I’m excited to announce that my short fiction piece, Roxie and Strum, was awarded second place in The Same Online Literary Journal’s 2017 Short Fiction Contest. To say I am honored to appear in the journal’s first anthology, Raising Her Voice; An Anthology of Women Writers by The Same, alongside women whose work is widely recognized would be an understatement. All the featured work is outstanding and has been a joy to read. I’ve even shed a few tears. Thank you for including my work, The Same!
My winning entry follows Strum, a musician and Vietnam vet returning without his most valuable sense, his hearing. Coping with a new existence filled with silence, he struggles to adjust to civilian life until his sister, Jody, introduces him to Roxie, a newly homeless mixed-breed dog. Together, they learn to navigate the inevitability of change.
I was inspired to write this story because my mother’s parents were both deaf from infancy. While my grandpa wasn’t involved in our lives, I saw how many challenges my grandma faced and overcame, and how she was siloed in or society because she was deaf.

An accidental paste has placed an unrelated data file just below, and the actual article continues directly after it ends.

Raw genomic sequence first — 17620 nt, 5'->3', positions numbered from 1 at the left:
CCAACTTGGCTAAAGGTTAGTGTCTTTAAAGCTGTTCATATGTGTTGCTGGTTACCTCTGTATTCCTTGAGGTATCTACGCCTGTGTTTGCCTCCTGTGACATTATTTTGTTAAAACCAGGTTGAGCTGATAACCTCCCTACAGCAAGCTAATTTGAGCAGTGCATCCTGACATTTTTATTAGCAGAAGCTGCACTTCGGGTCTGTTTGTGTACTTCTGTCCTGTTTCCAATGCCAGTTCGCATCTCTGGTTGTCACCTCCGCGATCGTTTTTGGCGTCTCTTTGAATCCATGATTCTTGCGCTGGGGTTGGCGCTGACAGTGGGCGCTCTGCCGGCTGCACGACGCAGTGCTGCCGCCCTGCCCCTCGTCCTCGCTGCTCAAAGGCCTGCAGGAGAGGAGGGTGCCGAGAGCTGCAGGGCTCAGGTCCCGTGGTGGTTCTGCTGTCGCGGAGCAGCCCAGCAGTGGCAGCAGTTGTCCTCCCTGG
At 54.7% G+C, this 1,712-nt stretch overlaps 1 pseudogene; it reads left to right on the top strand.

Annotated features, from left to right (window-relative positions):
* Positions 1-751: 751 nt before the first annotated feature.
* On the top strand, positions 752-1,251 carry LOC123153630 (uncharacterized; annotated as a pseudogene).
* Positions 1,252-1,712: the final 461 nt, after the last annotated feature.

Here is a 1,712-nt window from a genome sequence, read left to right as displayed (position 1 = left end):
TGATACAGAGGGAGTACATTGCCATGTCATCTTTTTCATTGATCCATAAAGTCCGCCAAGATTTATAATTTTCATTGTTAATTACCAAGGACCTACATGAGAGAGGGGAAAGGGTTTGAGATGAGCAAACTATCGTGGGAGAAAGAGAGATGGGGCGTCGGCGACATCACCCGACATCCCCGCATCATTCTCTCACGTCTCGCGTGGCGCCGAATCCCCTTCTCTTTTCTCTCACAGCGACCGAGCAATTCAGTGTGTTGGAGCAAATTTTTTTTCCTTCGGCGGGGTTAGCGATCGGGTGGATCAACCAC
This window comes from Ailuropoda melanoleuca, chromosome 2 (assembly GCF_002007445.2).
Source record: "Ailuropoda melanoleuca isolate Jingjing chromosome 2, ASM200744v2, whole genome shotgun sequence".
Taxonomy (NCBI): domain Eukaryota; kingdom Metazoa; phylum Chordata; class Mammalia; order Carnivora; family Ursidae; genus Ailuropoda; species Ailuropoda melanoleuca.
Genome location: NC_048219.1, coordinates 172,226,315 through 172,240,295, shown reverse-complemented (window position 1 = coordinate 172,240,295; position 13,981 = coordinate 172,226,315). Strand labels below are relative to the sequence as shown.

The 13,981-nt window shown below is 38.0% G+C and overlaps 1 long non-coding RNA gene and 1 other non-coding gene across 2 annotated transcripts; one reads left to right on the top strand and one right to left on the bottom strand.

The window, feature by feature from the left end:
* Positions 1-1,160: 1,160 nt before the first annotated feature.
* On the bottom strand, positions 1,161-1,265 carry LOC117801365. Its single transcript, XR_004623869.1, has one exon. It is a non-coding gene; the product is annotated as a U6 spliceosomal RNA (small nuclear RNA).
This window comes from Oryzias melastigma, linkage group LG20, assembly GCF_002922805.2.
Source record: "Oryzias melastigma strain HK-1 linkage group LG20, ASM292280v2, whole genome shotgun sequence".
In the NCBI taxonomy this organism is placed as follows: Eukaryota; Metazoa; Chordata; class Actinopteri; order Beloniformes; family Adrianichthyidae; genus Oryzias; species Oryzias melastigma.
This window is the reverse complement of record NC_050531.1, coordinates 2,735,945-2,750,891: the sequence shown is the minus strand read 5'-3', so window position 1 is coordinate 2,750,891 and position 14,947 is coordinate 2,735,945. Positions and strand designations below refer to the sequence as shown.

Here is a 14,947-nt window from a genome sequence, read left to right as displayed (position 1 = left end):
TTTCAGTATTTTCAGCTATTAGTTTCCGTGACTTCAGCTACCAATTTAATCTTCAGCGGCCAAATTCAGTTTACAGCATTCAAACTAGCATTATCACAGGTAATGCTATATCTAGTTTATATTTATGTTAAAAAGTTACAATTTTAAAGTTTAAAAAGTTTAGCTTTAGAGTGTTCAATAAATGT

She loved fireworks because she could hear the big boom of the explosion. She also loved thunderstorms when they were close because she heard the crack of electricity that vibrated the earth beneath her feet. Toward the end of her life, she got new hearing aids which allowed her to hear more subtle sounds. One day, we were sitting around my mother’s kitchen table addressing my wedding invitations. My mom made a mistake on one, and crumpled the envelope up in her hand. My grandmother looked at her, amazement in her face.
“What was that noise?” She signed to us.
“It was paper, Mom,” my mother signed back
Imagine not realizing that just about every single thing: every process, object, action, movement, etc., all produce some sort of sound. It’s one way to attempt to conceptualize how a deaf person experiences the world.
I think grandma would be proud. I know I am.